Texas released James Lee Woodard from prison, after he served 27 years for the murder of a young girl in 1981. Hold your outrage for one second — Woodard wasn't released because the state was facing a budget crisis like we discussed earlier. Instead, DNA evidence proved that Woodard was wrongly convicted. He served almost three decades behind bars for a murder he did not commit.
Faulty evidence put Woodard in jail for the rape and murder of his girlfriend. As Woodard recounts his conviction, he was sure that he would soon be released once the police properly investigated. He had an alibi — he had been cheating on his girlfriend and was at the other woman's house the night of the murder. Even so, infidelity is more forgivable than murder.
The tough on crime mentality has helped America obtain 25 percent of the world's prisoners, even though it only has two percent of the total global population. It appears that such a political climate has also resulted in wrongful convictions.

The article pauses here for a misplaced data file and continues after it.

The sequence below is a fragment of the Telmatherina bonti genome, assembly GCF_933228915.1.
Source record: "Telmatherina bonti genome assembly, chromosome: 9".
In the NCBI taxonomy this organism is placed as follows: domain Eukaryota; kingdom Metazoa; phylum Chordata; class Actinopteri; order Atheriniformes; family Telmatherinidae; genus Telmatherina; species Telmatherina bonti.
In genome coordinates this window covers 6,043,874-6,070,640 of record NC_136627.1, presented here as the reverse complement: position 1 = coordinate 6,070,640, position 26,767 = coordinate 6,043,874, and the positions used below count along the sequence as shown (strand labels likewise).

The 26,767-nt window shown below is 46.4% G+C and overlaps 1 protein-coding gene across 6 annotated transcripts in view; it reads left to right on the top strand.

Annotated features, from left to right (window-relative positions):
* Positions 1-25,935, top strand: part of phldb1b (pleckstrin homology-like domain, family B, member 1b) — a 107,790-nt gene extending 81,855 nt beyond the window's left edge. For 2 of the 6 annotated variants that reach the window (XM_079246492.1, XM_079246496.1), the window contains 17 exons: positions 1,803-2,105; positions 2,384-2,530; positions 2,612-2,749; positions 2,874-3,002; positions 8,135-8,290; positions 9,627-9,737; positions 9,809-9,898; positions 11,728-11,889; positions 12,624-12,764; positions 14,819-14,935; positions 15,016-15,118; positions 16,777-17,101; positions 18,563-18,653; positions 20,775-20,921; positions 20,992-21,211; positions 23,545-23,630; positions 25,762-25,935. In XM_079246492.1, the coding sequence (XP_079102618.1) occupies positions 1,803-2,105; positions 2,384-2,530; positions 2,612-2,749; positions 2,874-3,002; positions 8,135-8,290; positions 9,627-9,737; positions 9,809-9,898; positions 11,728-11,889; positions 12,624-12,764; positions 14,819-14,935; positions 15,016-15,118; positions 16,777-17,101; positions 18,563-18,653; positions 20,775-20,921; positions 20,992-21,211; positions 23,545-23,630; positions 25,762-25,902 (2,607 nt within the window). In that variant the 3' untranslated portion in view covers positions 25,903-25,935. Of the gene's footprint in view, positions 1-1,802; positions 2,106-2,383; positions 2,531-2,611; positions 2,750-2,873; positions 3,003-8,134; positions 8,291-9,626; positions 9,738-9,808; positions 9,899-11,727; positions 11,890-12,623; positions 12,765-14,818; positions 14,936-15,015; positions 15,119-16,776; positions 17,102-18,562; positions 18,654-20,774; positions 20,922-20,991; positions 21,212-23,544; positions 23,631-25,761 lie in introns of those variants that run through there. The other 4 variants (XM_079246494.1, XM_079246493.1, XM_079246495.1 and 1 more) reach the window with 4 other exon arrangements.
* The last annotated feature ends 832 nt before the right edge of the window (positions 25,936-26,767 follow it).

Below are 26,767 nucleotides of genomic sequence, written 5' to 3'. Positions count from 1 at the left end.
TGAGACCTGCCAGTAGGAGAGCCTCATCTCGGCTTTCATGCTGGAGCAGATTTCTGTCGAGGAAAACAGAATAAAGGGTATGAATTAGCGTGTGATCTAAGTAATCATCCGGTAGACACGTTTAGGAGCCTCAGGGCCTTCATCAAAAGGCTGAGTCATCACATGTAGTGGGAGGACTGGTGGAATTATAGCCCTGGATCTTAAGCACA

DNA has exonerated 17 men from Dallas, almost all black. To find out what Dallas's new District Attorney thinks about this,
District Attorney Craig Watkins is the first black DA in Texas. He is changing the face of Texas justice, trying to eradicate dangerous prosecutorial abuse. This Thursday, the state is holding a Summit on Wrongful Convictions in Texas.
Does this case make you worry about other innocent people sitting in prison? Can society ever compensate someone like James Lee Woodard for the years that were stolen from him? Are we destined to have a criminal justice system that makes some serious errors, or is that why we have reasonable doubt?